2016 Program

Wednesday, September 28, 2016

1. LITTLE RED DOT: Singaporean Writers on Literature and Politics
Wednesday, September 28, 2016, 1:00 – 2:30 pm, Stony Brook University, Humanities 1006, Stony Brook, NY.

Alfian Sa’at, Jeremy Tiang, and Ovidia Yu. Moderated by E. K. Tan

Award-winning authors Alfian Sa’at, Jeremy Tiang, and Ovidia Yu read their works and discuss how politics shape their writing, and how their writing, in turn, aims to shape politics. Writers of fiction, drama, poetry, children’s literature, and crime stories, they explore the possibilities in different genres for social commentary and action. Book signing after the event. Free and open to the public.

 

2. (IN)VISIBILITIES: Singaporean and American Writers on Race and Sex (Opening Night)
Wednesday, September 28, 2016, 7:00 – 9:00 pm, Asian American Writers’ Workshop, 112 W 27th St, bet. 6th and 7th Avenues, #600, New York, NY. Registration highly recommended.

Alfian Sa’at, Jason Koo, Naomi Jackson, and Ovidia Yu. Moderated by Jennifer Hayashida.

Racial/ethnic identifications are seen as visible, whereas sexual preferences are deemed otherwise. How do writers make visible, or not, such identifications and preferences, and why do they do so? Award-winning authors Alfian Sa’at and Ovidia Yu from Singapore are joined by their American counterparts Jason Koo and Naomi Jackson in a reading of their works (fiction, drama, and poetry) and a discussion of the topic of (in)visibilities. Reception and book signing after the event. Free and open to the public. The event is co-presented by Hunter College’s English Department and Asian American Studies Program.

 

Thursday, September 29, 2016

3. MIXING IT UP: Hybrid Literature in Singapore Today
Thursday, September 29, 2016, 3:00 – 4.30 pm, Adelphi University, University Center Rooms 215/216, Garden City, NY.

Alfian Sa’at, Jason Wee, Jeremy Tiang, and Ovidia Yu. Moderated by Martha Cooley and Craig Carson.

What is a “hybrid” work of literature? Is hybridity a mode of the imagination, a kind of literary practice, an aesthetic orientation, something else? How does it fare in the current Singaporean political climate? What role does Singlish play? This event is a part of the Soapbox Series roundtable discussions. Book signing after the event. Free but open only to Adelphi faculty, staff, and students.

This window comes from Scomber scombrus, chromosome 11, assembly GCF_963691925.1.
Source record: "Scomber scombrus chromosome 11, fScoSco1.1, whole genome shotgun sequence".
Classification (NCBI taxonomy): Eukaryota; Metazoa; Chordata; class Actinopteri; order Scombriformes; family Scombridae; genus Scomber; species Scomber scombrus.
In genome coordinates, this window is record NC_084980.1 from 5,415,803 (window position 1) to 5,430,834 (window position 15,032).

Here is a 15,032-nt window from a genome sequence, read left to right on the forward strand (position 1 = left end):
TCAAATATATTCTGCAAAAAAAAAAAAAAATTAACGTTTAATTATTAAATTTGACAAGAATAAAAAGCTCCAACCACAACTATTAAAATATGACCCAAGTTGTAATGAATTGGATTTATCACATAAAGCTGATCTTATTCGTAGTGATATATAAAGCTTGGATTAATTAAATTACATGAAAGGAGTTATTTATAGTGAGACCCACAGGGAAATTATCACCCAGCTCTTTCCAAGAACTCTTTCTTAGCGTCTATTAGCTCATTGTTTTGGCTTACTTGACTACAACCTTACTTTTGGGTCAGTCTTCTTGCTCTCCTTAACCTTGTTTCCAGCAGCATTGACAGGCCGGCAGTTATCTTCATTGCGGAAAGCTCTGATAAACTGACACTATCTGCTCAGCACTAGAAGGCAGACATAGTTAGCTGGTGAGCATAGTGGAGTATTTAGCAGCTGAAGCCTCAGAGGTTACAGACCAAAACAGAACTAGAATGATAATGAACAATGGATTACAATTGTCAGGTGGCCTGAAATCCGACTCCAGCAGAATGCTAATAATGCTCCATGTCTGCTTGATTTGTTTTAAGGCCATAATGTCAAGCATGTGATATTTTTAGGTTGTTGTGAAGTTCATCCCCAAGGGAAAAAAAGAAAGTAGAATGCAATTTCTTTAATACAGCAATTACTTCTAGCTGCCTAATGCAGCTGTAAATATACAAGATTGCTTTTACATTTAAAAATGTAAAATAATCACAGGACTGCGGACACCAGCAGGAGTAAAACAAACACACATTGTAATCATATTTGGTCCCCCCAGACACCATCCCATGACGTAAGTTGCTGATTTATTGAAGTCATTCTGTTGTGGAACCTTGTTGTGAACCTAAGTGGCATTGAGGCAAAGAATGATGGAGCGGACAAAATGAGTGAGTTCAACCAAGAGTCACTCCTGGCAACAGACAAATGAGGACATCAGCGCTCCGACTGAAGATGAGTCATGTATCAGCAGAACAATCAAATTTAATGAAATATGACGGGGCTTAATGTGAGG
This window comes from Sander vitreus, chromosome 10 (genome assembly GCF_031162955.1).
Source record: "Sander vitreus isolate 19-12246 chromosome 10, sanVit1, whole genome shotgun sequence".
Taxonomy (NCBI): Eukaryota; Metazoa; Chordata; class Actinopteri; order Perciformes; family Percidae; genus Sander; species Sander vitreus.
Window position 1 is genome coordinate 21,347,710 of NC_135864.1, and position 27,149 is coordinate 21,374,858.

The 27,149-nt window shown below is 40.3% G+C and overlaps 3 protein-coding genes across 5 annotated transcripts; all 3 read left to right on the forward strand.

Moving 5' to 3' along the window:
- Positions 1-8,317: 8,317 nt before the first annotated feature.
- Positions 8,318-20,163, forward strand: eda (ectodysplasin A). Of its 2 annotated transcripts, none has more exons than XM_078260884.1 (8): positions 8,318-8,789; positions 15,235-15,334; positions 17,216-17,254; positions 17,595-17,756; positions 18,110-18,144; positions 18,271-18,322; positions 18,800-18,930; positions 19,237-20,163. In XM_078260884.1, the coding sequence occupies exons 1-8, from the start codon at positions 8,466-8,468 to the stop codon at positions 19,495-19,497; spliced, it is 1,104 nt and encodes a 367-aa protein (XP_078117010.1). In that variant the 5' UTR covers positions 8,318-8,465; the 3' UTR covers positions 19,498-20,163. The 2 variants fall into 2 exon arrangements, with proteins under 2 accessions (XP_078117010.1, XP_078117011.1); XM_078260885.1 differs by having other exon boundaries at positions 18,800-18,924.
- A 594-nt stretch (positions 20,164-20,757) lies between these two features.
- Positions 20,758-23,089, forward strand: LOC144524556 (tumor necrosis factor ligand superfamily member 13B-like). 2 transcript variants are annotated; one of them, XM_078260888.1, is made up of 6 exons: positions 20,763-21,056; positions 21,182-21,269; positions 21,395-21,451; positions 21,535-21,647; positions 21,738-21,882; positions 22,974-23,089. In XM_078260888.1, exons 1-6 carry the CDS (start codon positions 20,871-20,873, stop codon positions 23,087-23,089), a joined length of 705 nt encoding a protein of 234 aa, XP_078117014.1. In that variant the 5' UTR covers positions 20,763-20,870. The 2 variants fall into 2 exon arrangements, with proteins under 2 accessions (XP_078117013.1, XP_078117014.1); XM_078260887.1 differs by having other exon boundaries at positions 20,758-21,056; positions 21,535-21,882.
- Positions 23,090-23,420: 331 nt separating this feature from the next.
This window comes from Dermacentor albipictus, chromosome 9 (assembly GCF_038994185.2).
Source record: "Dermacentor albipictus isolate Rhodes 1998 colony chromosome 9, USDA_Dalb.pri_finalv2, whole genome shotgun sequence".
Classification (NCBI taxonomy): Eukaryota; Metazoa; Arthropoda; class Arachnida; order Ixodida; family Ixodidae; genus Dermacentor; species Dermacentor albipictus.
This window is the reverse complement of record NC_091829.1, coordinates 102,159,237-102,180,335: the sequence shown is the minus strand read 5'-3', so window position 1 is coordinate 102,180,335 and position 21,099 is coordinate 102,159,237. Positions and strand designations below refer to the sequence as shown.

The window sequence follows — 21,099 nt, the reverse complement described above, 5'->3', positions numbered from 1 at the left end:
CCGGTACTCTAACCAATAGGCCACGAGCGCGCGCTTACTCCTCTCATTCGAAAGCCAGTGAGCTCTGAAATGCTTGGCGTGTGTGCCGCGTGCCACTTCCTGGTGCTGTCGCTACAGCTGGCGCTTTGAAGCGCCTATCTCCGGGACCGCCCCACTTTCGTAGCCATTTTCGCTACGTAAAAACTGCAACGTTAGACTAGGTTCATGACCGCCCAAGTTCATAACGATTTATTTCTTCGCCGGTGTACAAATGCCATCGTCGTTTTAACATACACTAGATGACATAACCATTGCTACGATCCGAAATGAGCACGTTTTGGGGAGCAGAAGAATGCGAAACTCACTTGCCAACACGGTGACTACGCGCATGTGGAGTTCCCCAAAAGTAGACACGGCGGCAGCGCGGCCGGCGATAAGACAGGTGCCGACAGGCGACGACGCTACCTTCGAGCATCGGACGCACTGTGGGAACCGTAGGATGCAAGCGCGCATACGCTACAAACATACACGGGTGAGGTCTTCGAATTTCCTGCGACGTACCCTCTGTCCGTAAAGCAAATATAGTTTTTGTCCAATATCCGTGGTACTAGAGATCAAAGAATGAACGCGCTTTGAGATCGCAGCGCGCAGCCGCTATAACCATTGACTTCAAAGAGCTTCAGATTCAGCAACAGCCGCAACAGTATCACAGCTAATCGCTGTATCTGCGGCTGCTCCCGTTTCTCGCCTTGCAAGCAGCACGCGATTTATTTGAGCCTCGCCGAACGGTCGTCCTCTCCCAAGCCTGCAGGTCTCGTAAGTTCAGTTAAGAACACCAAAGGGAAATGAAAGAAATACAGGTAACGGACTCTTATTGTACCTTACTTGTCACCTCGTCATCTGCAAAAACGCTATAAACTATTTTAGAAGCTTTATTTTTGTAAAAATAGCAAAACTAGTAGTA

4. CROSSING BOUNDARIES: Four Writers on Fictionalizing Southeast Asia (Highlight)
Thursday, September 29, 2016, 7:00 – 8:30 pm, Asia Society, 725 Park Avenue, at 70th Street, New York, NY. Registration highly recommended.

Alfian Sa’at, Gina Apostol, Jeremy Tiang, and Jessica Hagedorn. Moderated by Harold Augenbraum.

Maritime Southeast Asia—comprising Indonesia, Malaysia, the Philippines, and Singapore—is an extremely heterogeneous region, by virtue of its geography and history. In the ordinary course of living, its peoples cross all kinds of boundaries: political, economic, cultural, linguistic, and even psychic. The region presents unique challenges to the imaginative writer. What constitutes a boundary? How is a boundary negotiated or broken? When does a crossing become a kind of double crossing? Are boundaries, in fact, enfranchising? Four award-winning writers will read their works and discuss their responses to the challenges, Jessica Hagedorn and Gina Apostol on the Philippines, and Alfian Sa’at and Jeremy Tiang on Singapore. Wine reception and book signing after the event. Free and open to the public.

 

Friday, September 30, 2016

5. CONTEXTS AND TEXTS: Writing and Translating in Malaysia and Singapore
Friday, September 30, 2016, 12:30 – 2:30 pm, New York University, The Event Space, 1st Floor, 244 Greene Street, New York, NY. Registration highly recommended.

Alfian Sa’at, E. K. Tan, Jeremy Tiang, and Sheela Jane Menon. Moderated by Jini Kim Watson